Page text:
Secrets to Giving Effective Praise and Apologies Share:
- Steve Williamson, Dir. Product Development, eRep, Inc.
- Monday, June 14, 2021
Tags: #praise #apologies #communication
Everyone loves to be praised. We feel good when someone acknowledges us and our contribution. There are right and wrong ways to give praise effectively, though.
While considering the do's and don't's of giving effective praise, we also wanted to know if there are good and bad ways to give an effective apology. It's fairly obvious when an apology falls flat, but the right one can turn a bad situation into a moment of growth and positivity.
To get the answer to these questions — how do you give effective praise and apologies? — we tapped into a group of business leaders and Human Resources professionals to see what advice they had.
There is a common theme within the group's responses. As you read their contributions, see if you can guess what it is.
A bit like an apology, praise works best when it is timely and intentional. Praise also works best when it's not followed by "but." When I was a Director of People, I was always determined to flip the conversation away from 'catching people out to catching them doing well.' If people know you have their back, then they will thank you for it through their performance. In one of my favourite films of all time, Dead Men Don't Wear Plaid, Steve Martin, who plays the plucky Philip Marlowe-style detective, is drugged and finds himself asking the villain (in disguise butler played by Carl Reiner) to "catch him." Steve Martin falls to the ground as the butler says, "Sorry, but I'm a butler, not a catcher." Don't be a leader that doesn't catch and doesn't care, and don't be a leader that can only find the faults. Be one that catches people doing well and in the moment. Be a catcher, not a 'but' head.
"Never follow praise or an apology with ‘but...'" — Alex Killick
The first thing you do is say "sorry" or "really sorry" and do it right away if you can. I remember too many conversations at an executive/senior level where we would construct an apology without liability. If you make a mistake, own it. Make the other person know and feel that you are "sore" which is the root of the word. An apology that needs to be demanded or requested is too late. It is often given to prevent soreness or sorrow to the giver rather than being heartfelt. It's also not the best idea to follow an apology with "but." So, mean it, do it quickly, don't drown it in sophistry, and never qualify it.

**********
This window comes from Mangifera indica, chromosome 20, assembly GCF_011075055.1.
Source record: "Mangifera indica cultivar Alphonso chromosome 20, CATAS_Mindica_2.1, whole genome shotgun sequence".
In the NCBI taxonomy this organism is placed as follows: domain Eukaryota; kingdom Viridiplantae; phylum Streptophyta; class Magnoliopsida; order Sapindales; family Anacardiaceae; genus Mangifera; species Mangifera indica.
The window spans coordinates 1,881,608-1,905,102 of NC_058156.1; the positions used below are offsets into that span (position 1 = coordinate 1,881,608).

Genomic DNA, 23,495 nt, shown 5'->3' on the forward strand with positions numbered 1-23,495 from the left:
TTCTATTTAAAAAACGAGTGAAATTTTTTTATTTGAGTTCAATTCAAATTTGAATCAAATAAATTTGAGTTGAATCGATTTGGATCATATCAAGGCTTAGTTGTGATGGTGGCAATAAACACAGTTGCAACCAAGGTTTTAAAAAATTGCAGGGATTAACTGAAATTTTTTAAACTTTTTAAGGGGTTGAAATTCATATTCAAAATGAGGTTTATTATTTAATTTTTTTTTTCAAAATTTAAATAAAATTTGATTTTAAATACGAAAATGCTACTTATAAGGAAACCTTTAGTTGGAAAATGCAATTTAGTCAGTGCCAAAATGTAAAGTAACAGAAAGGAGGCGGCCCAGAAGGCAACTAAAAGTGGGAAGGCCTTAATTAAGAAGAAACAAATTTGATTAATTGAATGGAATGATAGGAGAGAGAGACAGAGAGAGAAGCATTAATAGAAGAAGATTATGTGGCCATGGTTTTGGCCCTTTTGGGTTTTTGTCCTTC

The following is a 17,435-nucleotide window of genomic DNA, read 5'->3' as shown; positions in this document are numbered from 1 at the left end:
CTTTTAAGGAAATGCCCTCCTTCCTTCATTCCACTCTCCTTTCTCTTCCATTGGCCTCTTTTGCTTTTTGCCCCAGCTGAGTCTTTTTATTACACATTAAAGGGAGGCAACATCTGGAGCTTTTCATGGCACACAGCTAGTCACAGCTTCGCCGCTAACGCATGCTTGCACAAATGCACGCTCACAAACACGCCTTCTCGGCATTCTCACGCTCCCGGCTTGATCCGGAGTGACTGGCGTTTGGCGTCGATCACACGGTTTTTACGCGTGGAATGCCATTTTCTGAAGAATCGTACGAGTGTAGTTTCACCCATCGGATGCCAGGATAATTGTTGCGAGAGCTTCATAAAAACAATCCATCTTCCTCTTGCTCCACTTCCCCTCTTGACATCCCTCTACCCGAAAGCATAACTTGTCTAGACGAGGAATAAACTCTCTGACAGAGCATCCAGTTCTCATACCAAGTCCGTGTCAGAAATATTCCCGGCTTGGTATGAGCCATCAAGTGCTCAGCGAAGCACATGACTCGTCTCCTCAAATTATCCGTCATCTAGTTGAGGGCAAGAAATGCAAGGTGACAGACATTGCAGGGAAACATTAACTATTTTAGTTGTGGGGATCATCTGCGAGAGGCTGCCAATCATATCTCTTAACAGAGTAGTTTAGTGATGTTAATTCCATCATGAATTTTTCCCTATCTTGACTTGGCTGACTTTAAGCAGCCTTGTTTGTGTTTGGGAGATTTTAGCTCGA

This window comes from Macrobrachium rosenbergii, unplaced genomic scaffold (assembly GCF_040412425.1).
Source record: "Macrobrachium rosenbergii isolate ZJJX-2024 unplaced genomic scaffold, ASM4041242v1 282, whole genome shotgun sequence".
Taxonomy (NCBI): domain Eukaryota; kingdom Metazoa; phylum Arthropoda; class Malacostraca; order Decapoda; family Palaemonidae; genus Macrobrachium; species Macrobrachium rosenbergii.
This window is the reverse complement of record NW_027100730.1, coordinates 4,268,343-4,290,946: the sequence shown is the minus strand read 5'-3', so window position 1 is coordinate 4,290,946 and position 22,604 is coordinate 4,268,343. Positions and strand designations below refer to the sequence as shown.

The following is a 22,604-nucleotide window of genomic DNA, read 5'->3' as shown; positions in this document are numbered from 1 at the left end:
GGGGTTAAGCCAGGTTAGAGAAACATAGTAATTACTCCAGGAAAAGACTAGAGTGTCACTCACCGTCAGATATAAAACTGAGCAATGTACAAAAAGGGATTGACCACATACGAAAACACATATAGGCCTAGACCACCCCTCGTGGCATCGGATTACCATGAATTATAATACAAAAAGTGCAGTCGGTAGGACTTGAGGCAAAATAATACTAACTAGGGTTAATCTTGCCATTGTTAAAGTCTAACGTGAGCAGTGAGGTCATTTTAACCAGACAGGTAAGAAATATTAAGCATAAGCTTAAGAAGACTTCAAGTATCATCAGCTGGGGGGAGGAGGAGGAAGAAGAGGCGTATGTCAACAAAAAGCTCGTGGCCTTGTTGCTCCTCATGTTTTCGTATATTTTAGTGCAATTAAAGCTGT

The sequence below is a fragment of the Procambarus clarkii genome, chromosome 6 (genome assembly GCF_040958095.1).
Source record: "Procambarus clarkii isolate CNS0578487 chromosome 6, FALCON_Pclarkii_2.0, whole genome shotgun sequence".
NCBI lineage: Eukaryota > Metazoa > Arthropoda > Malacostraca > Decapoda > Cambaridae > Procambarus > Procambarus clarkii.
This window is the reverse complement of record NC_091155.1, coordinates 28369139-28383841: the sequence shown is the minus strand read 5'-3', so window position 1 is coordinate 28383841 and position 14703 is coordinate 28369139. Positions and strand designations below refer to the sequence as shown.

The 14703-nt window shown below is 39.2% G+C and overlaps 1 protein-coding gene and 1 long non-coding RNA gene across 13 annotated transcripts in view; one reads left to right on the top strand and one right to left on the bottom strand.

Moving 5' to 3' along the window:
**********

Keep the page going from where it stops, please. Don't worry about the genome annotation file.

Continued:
Effective praise is sincere, authentic and meaningful. To be effective the context needs to be right. It's ideal when it's given in the moment and tailored to the appreciated actions, behaviour, words or impact. If the other person prefers public, private, personal or low key praise, consider their needs. Tell them why it was so impactful and worthy of mentioning.
"Give praise freely, frequently and with feeling." — Sharon Green
An effective apology comes from the heart and soul. We need to mean it and give it sincerely with no strings attached. I find people can easily smell a rat with a trite ‘I'm sorry' given with little attachment or that is designed to move things past the moment, rather than acknowledging there was something not quite right in the first place. Another big no no-no is the politician's apology, "I'm sorry if you feel offended by..."
Be genuine, honest, sincere, authentic and say what the apology's about. Then pause and listen to what comes back.
I make sure it's one-to-one (hopefully face-to-face, even virtually). Make it concise and encouraging. I make sure to keep the praise based on behavior more than accomplishments.
I own the situation first and always. The apology starts with how I fell short (real or perceived). Then I frame the apology with how I will do my best to do better in the future. I stay away from hollow sentiments and promises.
"The key with any apology or praise is genuine candor." — Steve Browne
Its all about the receiver — How do they want it? What makes them comfortable, public or private? Be timely. Give your praise as close to the event that is praiseworthy as possible. Be specific about what they did and its impact, and be genuine. Make it special — don't do it every day or it will lose its potency and value.